Top Ways to Evade FiltersBecause the democratic nature of the internet is under threat from increased surveillance and censorship.
Our Most Recent Posts On Evading Filters
October 16, 2015
August 6, 2015
March 10, 2015
January 12, 2015
September 29, 2014
September 27, 2014
September 13, 2014
August 23, 2014
May 20, 2014
Using Anonymous Visa Cards to Create Untraceable Surveillance / Censorship Avoidance Proxies or Webhosts
April 11, 2014
March 11, 2014
January 10, 2014
January 8, 2014
December 20, 2013
July 25, 2013
The Best Ways to Avoid Filters
Unbeatable The Onion Routing Network
Tor was originally designed, implemented, and deployed as a third-generation onion routing project of the U.S. Naval Research Laboratory. It was originally developed with the U.S. Navy in mind, for the primary purpose of protecting government communications. Today, it is used every day for a wide variety of purposes by normal people, the military, journalists, law enforcement officers, activists, and many others.
Tor is a network of virtual tunnels that allows people and groups to improve their privacy and security on the Internet. It also enables software developers to create new communication tools with built-in privacy features. Tor provides the foundation for a range of applications that allow organizations and individuals to share information over public networks without compromising their privacy.
Individuals use Tor to keep websites from tracking them and their family members, or to connect to news sites, instant messaging services, or the like when these are blocked by their local Internet providers. Tor’s hidden services let users publish web sites and other services without needing to reveal the location of the site. Individuals also use Tor for socially sensitive communication: chat rooms and web forums for rape and abuse survivors, or people with illnesses.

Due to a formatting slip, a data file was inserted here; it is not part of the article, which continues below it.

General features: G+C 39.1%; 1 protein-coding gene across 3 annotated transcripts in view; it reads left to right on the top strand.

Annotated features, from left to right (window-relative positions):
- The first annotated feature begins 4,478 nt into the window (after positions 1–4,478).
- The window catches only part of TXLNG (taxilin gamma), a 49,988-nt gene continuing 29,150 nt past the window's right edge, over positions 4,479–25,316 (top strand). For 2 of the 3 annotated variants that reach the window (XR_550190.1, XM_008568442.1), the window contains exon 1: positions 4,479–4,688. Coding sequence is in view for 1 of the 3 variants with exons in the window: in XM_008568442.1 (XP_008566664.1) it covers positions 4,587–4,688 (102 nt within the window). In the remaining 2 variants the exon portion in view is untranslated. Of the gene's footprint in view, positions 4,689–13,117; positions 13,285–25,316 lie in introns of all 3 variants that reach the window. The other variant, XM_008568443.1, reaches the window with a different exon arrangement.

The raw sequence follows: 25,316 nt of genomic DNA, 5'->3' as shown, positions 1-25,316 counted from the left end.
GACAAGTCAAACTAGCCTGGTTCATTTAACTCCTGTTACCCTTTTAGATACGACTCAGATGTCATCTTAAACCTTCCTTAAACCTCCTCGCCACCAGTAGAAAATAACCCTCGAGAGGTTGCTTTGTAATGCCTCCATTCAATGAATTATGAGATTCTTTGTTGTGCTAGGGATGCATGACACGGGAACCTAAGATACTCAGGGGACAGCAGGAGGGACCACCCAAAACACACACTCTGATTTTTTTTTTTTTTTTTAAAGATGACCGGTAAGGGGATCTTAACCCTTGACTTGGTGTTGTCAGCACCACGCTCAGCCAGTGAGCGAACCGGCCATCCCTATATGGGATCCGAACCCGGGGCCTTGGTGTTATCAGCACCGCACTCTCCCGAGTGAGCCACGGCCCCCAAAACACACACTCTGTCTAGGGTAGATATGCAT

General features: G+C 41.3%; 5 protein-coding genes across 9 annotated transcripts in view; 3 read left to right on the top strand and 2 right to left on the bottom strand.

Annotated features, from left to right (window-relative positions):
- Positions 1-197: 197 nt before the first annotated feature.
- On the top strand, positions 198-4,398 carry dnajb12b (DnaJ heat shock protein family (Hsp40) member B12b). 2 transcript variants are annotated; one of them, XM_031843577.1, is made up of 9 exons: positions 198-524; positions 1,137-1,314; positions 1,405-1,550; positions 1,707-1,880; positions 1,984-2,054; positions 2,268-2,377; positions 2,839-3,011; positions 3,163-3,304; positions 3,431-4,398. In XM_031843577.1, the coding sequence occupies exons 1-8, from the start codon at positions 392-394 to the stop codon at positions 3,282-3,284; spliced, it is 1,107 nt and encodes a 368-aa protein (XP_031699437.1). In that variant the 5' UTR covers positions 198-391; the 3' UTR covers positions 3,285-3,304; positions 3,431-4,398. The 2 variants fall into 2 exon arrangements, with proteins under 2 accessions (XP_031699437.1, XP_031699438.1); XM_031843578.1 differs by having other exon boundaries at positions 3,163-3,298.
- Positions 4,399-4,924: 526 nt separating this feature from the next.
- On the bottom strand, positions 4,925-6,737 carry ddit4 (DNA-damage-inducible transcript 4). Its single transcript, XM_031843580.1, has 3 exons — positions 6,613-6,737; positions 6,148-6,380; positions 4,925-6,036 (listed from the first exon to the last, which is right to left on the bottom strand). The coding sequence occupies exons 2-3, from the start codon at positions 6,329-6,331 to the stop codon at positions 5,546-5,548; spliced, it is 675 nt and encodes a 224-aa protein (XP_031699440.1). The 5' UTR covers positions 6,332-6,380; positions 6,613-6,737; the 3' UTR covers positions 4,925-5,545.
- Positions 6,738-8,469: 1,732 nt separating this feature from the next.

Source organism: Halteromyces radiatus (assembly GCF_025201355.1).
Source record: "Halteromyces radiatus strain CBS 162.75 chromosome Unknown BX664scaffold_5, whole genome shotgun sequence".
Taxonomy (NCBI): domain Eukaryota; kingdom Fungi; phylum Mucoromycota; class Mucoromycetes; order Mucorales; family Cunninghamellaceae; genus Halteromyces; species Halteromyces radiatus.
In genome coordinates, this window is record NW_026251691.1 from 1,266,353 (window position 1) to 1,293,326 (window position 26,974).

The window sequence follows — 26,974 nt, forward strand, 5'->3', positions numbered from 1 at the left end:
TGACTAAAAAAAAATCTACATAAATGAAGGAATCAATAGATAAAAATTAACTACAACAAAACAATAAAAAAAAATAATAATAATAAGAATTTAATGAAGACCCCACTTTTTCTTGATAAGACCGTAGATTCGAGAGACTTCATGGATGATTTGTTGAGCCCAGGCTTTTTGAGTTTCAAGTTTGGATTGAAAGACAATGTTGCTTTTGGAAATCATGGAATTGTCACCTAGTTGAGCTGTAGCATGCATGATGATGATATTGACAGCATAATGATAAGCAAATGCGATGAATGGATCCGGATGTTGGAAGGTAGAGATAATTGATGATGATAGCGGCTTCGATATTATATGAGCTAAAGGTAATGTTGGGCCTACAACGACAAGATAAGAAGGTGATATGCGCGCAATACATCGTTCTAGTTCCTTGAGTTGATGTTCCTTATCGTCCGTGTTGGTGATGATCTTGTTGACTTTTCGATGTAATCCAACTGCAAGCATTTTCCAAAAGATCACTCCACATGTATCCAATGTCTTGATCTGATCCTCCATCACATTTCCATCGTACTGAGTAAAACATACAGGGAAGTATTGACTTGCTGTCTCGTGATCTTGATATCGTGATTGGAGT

Journalists use Tor to communicate more safely with whistleblowers and dissidents. Non-governmental organizations (NGOs) use Tor to allow their workers to connect to their home website while they’re in a foreign country, without notifying everybody nearby that they’re working with that organization.
See our step by step guide to securely installing TOR here.
Using a Remote Server as a SOCKS5 Proxy
We’ve written a how-to on creating a SOCKS5 proxy here: https://survivetheclaireperryinter.net/2014/01/10/building-a-socks5-proxy-with-a-digital-ocean-server/
Effectively you’re creating an encrypted tunnel to a server elsewhere on the Internet and then browsing through that servers Internet connection rather than your own.
Virtual Private Networks
A virtual private network (VPN) extends a private network across a public network, such as the Internet. It enables a computer to send and receive data across shared or public networks as if it were directly connected to the private network, while benefiting from the functionality, security and management policies of the private network. This is done by establishing a virtual point-to-point connection through the use of dedicated connections, encryption, or a combination of the two.
A VPN connection across the Internet is similar to a wide area network (WAN) link between the sites. From a user perspective, the extended network resources are accessed in the same way as resources available from the private network.
VPN technology is also used by ordinary Internet users to connect to proxy servers for the purpose of protecting one’s identity.
Filter Free ISPs
Some smaller ISPs aren’t introducing filtering as they know it’s the wrong thing to do.
In no particular order they are;